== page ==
These examples show how in the 1960s Derrida developed his account of the trace by gathering together the thought of such thinkers as Levinas and Freud, but he subsequently moved away from this largely parasitic approach. Most notably in Cinders, Derrida took the impossible thought of the trace to a different level by explicating it as ashes, with clear reference to the Holocaust. In this way the trace comes to define our epoch even more definitively, than when he drew on the thinkers who, as he had put it earlier, had helped to define our epoch.
Criticism and Responses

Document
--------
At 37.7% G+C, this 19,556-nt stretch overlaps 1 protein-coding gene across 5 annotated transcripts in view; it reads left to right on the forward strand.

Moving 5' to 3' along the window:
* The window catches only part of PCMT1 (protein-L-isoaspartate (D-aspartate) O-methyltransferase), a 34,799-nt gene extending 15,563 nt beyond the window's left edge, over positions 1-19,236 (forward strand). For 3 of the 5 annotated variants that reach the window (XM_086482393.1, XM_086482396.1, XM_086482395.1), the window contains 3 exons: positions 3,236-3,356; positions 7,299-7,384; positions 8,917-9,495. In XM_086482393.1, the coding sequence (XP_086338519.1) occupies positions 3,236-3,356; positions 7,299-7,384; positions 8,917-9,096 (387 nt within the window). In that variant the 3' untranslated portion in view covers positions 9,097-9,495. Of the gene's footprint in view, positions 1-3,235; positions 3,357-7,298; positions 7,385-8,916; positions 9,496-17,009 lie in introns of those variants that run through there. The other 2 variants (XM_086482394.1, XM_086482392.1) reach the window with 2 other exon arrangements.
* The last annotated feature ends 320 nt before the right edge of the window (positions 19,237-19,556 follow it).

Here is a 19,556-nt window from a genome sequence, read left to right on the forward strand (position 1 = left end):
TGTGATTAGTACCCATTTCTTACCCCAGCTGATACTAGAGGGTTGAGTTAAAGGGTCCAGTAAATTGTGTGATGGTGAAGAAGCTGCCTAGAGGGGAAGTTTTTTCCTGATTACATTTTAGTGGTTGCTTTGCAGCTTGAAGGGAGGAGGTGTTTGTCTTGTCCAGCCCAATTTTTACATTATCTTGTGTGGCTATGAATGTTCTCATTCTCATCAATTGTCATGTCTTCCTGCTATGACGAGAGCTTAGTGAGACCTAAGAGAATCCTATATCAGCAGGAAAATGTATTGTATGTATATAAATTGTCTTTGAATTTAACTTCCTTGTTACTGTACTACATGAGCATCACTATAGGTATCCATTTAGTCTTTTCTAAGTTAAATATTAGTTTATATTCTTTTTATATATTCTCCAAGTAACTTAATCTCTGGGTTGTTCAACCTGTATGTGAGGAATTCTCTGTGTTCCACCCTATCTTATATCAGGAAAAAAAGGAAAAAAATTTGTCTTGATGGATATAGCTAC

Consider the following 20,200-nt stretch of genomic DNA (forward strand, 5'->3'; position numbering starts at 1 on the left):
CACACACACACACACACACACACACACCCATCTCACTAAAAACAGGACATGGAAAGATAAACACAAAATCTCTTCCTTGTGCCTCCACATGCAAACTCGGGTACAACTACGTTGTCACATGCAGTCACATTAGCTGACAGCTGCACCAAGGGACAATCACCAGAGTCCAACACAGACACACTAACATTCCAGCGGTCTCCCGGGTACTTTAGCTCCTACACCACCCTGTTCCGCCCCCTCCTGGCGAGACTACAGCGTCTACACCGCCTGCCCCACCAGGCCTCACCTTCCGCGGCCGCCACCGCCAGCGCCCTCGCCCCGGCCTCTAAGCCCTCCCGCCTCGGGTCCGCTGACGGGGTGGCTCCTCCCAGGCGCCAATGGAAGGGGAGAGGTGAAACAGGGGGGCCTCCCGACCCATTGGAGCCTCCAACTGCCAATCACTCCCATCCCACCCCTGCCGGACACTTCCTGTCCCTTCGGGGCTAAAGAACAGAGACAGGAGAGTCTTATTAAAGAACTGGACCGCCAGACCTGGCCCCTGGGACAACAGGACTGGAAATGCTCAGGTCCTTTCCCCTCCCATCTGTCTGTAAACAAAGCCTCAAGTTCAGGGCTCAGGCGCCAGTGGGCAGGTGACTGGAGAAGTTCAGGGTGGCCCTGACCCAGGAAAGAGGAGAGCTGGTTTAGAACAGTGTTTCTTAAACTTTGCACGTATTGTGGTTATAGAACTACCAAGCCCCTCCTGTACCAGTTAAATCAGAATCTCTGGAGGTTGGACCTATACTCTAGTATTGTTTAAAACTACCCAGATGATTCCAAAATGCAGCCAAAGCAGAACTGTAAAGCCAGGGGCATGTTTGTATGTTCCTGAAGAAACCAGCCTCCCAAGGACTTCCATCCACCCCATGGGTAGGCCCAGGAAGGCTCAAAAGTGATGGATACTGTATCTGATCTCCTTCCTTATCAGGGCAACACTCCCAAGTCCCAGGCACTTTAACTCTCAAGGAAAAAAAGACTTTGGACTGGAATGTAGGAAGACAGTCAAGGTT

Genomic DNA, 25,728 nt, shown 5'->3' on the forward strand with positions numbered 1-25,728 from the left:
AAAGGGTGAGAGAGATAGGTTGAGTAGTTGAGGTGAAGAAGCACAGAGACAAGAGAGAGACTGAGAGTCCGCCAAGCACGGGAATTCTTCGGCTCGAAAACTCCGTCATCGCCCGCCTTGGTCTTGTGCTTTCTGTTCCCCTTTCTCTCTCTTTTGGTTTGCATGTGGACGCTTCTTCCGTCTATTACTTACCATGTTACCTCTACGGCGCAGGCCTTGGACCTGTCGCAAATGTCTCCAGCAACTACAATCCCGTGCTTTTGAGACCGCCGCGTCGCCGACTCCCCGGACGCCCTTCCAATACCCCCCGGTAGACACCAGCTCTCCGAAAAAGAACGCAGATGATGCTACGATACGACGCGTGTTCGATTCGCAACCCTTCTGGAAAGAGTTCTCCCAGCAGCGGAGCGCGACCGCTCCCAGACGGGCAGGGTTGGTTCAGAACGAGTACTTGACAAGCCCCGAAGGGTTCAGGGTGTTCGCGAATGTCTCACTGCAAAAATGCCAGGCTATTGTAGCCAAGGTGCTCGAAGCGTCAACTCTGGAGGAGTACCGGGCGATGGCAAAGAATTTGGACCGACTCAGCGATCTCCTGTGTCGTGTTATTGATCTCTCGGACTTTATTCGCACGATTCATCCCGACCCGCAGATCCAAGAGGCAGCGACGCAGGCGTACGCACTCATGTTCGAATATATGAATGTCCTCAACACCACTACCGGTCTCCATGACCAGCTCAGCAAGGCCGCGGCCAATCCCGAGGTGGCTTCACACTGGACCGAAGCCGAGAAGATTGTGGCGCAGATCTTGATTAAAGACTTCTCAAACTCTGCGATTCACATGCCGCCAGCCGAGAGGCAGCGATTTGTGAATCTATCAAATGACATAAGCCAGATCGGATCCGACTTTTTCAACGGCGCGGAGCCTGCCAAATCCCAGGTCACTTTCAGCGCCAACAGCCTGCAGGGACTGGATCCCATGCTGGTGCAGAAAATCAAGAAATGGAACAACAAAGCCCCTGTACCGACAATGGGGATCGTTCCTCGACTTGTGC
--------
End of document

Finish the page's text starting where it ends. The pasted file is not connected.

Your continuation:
If deconstruction's initial impact within the United States has been strongest in literature departments, this is in part because Derrida's conviction that absolute univocity is impossible is more readily welcomed by literary critics, who have always celebrated the multiplicity or meaning, than by philosophers, whose discipline has tended to encourage a reduction on controlling of equivocity. Whereas the dominant tendency in philosophy has been to mark different uses of a term in an effort to control the ambiguity, the deconstructive approach is to question the basis of any attempt to limit the associations of language. This approach has sometimes been confused with an invitation to so-called free play, in the sense of arbitrariness in interpretation, although Derrida has often rejected this way of reading his work. In exploring equivocity, Derrida is acknowledging and not ignoring the ambiguity of words. In the literary context the constraints of deconstruction are sometimes neglected for the freedom of literacy experimentation. This is less common in Derrida than in some of his followers, but it has given ammunition to the critics of deconstruction.